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Abstract.—Phylogenetic analysis of large datasets using complex nucleotide substitution models under a maximum likelihood framework can be computationally infeasible, especially when attempting to infer con�dence values by way of nonparametric bootstrapping. Recent developments in phylogenetics suggest the computational burden can be reduced by using Bayesian methods of phylogenetic inference. However, few empirical phylogenetic studies exist that explore the ef�ciency of Bayesian analysis of large datasets. To this end, we conducted an extensive phylogenetic analysis of the wideranging and geographically variable Eastern Fence Lizard (Sceloporus undulatus). Maximum parsimony, maximum likelihood, and Bayesian phylogenetic analyses were performed on a combined mitochondrial DNA dataset (12S and 16S rRNA, ND1 proteincoding gene, and associated tRNA; 3,688 bp total) for 56 populations of S. undulatus (78 total terminals including other S. undulatus group species and outgroups). Maximum parsimony analysis resulted in numerous equally parsimonious trees (82,646 from equally weighted parsimony and 335 from weighted parsimony). The majority rule consensus tree derived from the Bayesian analysis was topologically identical to the single best phylogeny inferred from the maximum likelihood analysis, but required �80 % less computational time. The mtDNA data provide strong support for the monophyly of the S. undulatus group and
Parallel Metropolis coupled Markov chain Monte Carlo for Bayesian phylogenetic inference. Bioinformatics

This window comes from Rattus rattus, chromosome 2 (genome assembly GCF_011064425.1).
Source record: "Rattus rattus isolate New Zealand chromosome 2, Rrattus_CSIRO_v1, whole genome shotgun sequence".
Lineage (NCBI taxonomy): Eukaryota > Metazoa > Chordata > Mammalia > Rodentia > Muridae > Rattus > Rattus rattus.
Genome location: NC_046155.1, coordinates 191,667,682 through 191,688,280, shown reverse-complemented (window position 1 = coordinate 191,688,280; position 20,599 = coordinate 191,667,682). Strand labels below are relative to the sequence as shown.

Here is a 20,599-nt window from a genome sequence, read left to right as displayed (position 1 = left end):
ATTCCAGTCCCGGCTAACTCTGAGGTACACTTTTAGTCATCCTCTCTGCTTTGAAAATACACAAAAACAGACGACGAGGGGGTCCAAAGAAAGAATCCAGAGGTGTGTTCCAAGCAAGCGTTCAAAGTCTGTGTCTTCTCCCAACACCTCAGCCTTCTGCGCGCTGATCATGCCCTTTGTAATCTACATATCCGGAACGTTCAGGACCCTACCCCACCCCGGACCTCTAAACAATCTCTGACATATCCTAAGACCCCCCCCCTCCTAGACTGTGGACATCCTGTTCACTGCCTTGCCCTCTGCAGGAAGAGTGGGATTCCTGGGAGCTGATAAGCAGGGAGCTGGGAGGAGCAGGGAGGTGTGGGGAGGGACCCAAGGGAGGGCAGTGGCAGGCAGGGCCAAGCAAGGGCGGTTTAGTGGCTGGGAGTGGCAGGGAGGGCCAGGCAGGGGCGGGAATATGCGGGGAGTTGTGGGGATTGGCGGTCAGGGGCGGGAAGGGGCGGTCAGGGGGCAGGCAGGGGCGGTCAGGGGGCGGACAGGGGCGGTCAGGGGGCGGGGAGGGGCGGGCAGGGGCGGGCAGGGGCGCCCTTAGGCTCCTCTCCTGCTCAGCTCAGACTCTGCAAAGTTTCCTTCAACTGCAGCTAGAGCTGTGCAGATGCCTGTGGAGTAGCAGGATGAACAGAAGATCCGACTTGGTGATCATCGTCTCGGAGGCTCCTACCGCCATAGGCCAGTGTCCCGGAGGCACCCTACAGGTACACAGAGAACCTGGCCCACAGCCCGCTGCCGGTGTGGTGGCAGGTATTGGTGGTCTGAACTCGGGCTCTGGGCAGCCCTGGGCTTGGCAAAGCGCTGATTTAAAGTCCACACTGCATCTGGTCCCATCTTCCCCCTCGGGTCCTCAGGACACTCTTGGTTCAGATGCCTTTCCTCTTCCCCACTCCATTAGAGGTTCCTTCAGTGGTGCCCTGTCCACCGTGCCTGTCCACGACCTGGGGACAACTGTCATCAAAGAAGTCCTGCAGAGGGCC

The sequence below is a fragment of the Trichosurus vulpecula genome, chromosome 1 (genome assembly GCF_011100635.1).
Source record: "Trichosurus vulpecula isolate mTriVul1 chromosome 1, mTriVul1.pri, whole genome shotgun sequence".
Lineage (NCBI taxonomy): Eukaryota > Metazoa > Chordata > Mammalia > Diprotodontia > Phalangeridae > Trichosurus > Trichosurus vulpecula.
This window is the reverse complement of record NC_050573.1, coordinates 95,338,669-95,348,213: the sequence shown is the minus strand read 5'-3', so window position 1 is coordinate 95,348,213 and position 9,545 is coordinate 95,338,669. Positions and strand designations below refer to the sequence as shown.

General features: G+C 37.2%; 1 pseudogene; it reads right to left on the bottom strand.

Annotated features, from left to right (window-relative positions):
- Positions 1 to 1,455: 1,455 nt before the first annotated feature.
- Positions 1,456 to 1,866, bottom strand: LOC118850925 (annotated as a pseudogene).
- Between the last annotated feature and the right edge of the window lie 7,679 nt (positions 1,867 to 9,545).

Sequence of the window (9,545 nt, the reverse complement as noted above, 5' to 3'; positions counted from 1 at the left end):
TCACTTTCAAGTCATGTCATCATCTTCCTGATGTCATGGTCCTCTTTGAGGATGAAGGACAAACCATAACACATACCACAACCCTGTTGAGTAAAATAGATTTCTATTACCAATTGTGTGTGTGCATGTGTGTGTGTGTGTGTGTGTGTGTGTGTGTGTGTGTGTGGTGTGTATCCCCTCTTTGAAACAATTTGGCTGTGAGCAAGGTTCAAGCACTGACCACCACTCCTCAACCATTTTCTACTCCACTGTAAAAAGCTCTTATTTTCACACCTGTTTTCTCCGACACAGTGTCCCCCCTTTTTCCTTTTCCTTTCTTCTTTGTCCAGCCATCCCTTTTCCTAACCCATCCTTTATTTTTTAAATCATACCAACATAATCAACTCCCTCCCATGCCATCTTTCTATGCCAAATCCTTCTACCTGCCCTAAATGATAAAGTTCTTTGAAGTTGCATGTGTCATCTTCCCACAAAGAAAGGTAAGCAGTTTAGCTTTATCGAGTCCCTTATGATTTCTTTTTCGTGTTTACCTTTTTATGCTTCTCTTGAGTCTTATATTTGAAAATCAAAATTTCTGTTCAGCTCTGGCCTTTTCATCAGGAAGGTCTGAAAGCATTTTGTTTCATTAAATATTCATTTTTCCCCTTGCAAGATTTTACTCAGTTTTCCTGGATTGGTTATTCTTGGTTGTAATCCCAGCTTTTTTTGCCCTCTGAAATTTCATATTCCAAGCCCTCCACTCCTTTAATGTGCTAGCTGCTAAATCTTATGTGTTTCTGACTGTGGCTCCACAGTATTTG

, 2004
"... Motivation: Bayesian estimation of phylogeny is based on the posterior probability distribution of trees. Currently, the only numerical method that can effectively approximate posterior probabilities of trees is Markov chain Monte Carlo (MCMC). Standard implementations of MCMC can be prone to entrap ..."
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Cited by 73 (0 self)
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Motivation: Bayesian estimation of phylogeny is based on the posterior probability distribution of trees. Currently, the only numerical method that can effectively approximate posterior probabilities of trees is Markov chain Monte Carlo (MCMC). Standard implementations of MCMC can be prone to entrapment in local optima. Metropolis coupled MCMC [(MC) 3], a variant of MCMC, allows multiple peaks in the landscape of trees to be more readily explored, but at the cost of increased execution time. Results: This paper presents a parallel algorithm for (MC) 3. The proposed parallel algorithm retains the ability to explore multiple peaks in the posterior distribution of trees while maintaining a fast execution time. The algorithm has been implemented using two popular parallel programming models: message passing and shared memory. Performance results indicate nearly linear speed improvement in both programming models for small and large data sets. Availability: MrBayes v3.0 is available at
Inferring Speciation Times under an Episodic Molecular Clock
, 2007
"... We extend our recently developed Markov chain Monte Carlo algorithm for Bayesian estimation of species divergence times to allow variable evolutionary rates among lineages. The method can use heterogeneous data from multiple gene loci and accommodate multiple fossil calibrations. Uncertainties in f ..."
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Cited by 66 (18 self)